As best seen in FIGS. 1, 2 and 3 the medical apparatus for converting rotary motion to linear motion is generally illustrated by reference numeral 10 having a main body 12 that serves as a handle for the surgeon, a lock adapter 14 for attaching to a motor (not shown) for producing rotary motion and collet mechanism generally illustrated by reference numeral 16 for attaching a surgical instrument, say a saw blade (not shown). As noted in FIG. 3 the reduced diameter portion 18 of lock adapter extending outwardly at the aft end of the main body 12 removably fits into the motor securing chuck (not shown) at the aft end 20 of the offset shaft 22 disposed in the reduced diameter bore section 24 of the central through bore 26 of the lock adapter 14. A dowel pin 28 extending through a hole (29) in the end of shaft 22 serves to connect to the motor drive (not shown) by inserting a slotted portion of the drive mechanism to engage the dowel pin 28. It will be noted that the length of dowel pin 28 is less than the diameter of the bore 24 so that the edges of dowel pin 28 are spaced from the wall of bore 24. The chuck portion of the motor which are commercially available and are well known are omitted here from for the sake of simplicity and convenience. A pair of commercially available ball bearings 26 separated by the wave washer 36 are disposed in the larger diameter bore portion 30 of the lock adapter 14 for supporting the offset shaft 22 for rotary motion.

The lock adapter 14 is secured to the main body or casing 12 by the threaded bushing 32 that threaded to the inner surface enlarged bore 34 formed in the casing 12. The lock adapter carries flange 40 that extends outwardly toward the inner diameter of the enlarged bore portion 42 formed on the aft end of the casing 12. This flange is forced against the shoulder 42 and bears there against and is locked into position by the threaded bushing 32.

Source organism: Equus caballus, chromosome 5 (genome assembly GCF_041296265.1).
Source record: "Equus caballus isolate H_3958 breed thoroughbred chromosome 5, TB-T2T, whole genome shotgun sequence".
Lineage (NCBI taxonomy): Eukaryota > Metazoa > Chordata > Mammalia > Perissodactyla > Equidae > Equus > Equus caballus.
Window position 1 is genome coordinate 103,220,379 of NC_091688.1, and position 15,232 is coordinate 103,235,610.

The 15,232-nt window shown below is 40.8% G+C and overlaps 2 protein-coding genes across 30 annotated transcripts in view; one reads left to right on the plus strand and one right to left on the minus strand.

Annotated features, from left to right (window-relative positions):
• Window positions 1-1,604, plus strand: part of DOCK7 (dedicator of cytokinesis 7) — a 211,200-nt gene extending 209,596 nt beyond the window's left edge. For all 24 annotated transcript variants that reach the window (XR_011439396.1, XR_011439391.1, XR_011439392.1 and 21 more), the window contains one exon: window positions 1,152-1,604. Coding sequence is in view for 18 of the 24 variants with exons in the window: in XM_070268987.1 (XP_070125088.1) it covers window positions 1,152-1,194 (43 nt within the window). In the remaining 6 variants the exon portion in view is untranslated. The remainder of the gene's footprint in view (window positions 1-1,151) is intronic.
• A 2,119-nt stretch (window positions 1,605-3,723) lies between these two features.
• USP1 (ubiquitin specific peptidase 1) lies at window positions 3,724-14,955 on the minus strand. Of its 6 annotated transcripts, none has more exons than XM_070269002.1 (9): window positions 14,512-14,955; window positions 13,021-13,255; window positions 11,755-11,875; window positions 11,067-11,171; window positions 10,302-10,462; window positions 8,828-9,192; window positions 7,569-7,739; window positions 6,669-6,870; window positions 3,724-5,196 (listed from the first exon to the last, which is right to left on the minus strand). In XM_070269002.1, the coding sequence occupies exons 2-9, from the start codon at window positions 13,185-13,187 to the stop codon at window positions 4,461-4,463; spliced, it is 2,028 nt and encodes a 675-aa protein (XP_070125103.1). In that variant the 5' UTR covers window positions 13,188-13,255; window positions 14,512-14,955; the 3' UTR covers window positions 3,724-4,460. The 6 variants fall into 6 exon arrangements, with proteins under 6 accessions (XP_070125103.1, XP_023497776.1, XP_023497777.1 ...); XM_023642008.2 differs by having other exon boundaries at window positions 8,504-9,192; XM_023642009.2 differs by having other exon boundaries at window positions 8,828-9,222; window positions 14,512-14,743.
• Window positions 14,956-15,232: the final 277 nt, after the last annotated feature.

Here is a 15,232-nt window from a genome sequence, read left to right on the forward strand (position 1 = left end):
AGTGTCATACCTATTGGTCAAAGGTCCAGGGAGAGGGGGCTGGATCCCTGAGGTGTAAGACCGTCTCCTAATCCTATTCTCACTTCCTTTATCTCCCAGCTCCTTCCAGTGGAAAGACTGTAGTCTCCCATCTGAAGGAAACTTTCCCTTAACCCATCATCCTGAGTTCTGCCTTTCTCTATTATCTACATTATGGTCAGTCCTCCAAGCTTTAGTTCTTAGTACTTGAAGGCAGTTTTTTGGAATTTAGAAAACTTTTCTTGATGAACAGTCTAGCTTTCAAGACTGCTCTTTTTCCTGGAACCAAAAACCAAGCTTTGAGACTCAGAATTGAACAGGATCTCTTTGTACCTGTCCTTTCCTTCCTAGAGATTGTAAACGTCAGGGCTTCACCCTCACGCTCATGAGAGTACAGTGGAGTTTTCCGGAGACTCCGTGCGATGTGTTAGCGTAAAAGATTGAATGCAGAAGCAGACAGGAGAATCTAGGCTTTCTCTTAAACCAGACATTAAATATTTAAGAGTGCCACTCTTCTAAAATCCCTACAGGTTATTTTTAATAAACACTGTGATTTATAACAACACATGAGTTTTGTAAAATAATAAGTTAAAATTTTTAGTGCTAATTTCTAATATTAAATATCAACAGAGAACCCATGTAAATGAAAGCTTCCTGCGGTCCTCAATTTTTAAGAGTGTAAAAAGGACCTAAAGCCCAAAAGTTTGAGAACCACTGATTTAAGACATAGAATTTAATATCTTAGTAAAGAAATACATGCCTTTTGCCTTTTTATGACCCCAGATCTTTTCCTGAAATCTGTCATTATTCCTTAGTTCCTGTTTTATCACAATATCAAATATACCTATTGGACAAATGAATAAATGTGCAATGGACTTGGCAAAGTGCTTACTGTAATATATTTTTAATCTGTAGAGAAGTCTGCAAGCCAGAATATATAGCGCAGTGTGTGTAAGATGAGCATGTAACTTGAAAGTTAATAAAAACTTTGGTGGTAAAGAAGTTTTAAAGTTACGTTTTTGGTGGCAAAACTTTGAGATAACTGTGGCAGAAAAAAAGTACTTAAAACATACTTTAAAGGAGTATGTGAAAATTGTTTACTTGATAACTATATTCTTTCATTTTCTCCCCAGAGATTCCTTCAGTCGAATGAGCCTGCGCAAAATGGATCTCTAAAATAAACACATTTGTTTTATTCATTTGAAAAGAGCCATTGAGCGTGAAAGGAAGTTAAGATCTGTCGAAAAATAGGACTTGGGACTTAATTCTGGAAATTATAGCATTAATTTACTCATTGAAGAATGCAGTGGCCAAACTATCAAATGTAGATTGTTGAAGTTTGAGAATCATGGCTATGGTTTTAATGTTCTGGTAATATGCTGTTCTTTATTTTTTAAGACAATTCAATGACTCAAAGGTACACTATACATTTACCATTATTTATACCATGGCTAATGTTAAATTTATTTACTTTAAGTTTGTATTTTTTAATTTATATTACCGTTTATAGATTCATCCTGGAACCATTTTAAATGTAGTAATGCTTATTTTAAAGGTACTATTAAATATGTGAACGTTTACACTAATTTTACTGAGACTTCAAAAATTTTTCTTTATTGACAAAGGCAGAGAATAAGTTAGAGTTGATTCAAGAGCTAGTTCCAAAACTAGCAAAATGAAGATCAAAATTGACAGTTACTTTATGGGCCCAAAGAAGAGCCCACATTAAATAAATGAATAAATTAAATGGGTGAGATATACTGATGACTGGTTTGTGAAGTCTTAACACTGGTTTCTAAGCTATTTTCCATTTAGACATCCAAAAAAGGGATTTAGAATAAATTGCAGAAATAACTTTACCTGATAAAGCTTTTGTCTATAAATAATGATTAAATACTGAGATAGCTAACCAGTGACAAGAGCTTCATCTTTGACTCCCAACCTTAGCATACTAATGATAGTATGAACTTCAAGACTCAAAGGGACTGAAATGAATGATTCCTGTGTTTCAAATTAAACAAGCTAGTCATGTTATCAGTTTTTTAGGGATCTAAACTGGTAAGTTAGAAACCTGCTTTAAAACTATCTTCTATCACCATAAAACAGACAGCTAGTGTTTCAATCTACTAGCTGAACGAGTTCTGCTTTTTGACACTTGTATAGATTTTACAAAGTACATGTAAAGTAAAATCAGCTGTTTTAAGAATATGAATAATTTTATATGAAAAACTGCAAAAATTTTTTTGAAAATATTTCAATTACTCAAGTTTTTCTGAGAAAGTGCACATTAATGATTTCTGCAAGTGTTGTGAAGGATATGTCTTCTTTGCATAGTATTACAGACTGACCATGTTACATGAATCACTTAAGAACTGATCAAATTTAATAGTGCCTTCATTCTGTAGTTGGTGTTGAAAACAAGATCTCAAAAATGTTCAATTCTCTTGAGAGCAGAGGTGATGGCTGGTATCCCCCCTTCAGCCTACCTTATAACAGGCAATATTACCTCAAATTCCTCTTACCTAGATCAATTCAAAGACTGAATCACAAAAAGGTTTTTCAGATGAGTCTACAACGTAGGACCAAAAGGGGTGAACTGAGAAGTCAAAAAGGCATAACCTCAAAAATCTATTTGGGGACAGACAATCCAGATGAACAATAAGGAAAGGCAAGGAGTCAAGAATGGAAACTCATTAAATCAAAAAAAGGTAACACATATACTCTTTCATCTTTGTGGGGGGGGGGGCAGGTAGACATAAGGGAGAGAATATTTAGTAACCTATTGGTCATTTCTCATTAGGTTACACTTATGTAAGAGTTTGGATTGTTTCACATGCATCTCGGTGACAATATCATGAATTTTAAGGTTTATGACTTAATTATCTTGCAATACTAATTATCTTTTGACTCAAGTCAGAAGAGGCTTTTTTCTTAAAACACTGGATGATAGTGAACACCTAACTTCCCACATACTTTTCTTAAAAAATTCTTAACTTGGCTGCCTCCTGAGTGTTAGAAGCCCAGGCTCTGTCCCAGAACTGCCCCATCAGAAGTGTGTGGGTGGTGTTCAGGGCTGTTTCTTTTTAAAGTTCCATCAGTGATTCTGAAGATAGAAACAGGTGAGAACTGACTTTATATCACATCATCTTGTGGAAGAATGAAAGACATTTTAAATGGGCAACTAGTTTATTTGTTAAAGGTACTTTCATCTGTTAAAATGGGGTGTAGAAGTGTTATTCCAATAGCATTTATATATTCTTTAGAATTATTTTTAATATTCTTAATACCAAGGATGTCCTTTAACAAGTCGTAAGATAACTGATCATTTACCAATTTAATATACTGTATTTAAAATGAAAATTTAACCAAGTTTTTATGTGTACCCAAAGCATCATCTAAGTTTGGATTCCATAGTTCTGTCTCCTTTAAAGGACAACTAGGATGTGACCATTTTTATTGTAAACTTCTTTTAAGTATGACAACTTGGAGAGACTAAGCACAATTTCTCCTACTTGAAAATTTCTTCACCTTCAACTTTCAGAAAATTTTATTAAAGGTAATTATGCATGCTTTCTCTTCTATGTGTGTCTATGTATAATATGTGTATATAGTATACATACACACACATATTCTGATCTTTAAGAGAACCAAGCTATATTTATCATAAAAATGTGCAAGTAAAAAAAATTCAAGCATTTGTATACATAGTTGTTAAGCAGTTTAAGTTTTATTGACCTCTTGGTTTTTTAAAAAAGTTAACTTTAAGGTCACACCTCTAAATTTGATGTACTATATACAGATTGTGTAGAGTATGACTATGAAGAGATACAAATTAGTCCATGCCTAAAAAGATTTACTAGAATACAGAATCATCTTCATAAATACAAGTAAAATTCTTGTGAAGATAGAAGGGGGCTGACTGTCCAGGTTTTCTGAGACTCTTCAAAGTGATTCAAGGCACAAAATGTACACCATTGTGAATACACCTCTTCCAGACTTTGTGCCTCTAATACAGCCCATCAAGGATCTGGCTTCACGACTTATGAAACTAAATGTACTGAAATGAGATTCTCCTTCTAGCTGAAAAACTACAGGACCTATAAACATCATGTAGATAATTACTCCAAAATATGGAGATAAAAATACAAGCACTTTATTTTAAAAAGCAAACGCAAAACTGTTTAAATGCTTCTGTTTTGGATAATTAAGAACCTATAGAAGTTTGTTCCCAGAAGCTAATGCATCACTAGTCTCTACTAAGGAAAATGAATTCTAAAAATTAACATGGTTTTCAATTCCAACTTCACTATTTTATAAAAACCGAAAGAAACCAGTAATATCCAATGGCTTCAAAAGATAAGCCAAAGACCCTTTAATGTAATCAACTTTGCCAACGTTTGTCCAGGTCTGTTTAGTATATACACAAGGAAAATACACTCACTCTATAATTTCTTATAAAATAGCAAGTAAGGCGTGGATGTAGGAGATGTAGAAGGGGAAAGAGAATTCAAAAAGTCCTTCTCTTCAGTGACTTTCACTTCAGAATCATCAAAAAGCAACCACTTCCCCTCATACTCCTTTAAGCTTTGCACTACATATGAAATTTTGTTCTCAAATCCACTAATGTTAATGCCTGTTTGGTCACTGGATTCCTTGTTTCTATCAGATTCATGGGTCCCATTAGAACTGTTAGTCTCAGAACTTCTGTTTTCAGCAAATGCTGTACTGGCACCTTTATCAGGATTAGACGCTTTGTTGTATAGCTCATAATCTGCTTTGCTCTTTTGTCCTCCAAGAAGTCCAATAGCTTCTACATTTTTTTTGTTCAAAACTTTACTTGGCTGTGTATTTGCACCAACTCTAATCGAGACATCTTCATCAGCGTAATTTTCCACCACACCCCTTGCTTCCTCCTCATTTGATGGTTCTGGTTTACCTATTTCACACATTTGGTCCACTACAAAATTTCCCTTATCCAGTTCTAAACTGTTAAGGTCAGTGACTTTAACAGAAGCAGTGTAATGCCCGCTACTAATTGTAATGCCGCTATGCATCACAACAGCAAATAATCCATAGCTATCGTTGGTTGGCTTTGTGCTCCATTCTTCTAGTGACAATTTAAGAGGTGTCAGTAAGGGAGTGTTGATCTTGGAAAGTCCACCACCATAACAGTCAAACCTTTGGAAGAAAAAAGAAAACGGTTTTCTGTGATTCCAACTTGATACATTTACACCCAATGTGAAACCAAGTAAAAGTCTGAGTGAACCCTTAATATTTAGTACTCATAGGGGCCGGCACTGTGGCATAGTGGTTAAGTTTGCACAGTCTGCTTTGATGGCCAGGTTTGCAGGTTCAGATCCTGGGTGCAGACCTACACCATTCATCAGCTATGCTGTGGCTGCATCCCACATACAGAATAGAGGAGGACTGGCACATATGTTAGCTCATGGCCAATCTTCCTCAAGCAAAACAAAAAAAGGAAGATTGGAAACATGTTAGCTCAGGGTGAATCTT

The stub shaft portion 50 is formed on fore end of the offset shaft 22 and is oriented eccentrically relative but parallel thereto. Bearing 52 is snugly fitted to the end of stub shaft 50 which in turn is mounted in the yoke 54 between the bifurcated arms 56 and 58. Yoke 54 is rotatably mounted to casing 12 by pin 60 that fits through the opposed drilled holes 62 formed in the casing 12 and is rotary supported by a pair of bearings 52 made from a ceramic material and includes roller or bushing 59 mounted therein. The yoke 54 carries a laterally extending projection 66 that serves as a cam as will be explained in detail herein below. Mechanically connected to the yoke 54 is the drum 68 that carries enlarged hollow portion 70 formed on the end thereof and may be formed integrally therewith or mechanically coupled thereto. Aperture 72 formed on the end of the enlarged portion 70 serves to receive the projection 66 and the dynamics of the system serves to convert the rotary motion of the offset shaft 22 to a linear motion of the drum 68 by virtue of the action between the rotary motion of bearing 52, yoke 54, projection 66 and drum 68. To assure a smooth transition from the rotary motion to the linear motion, the spherical ring 74 is fitted between the bearing 52 and arms 56 and 58 of yoke 54.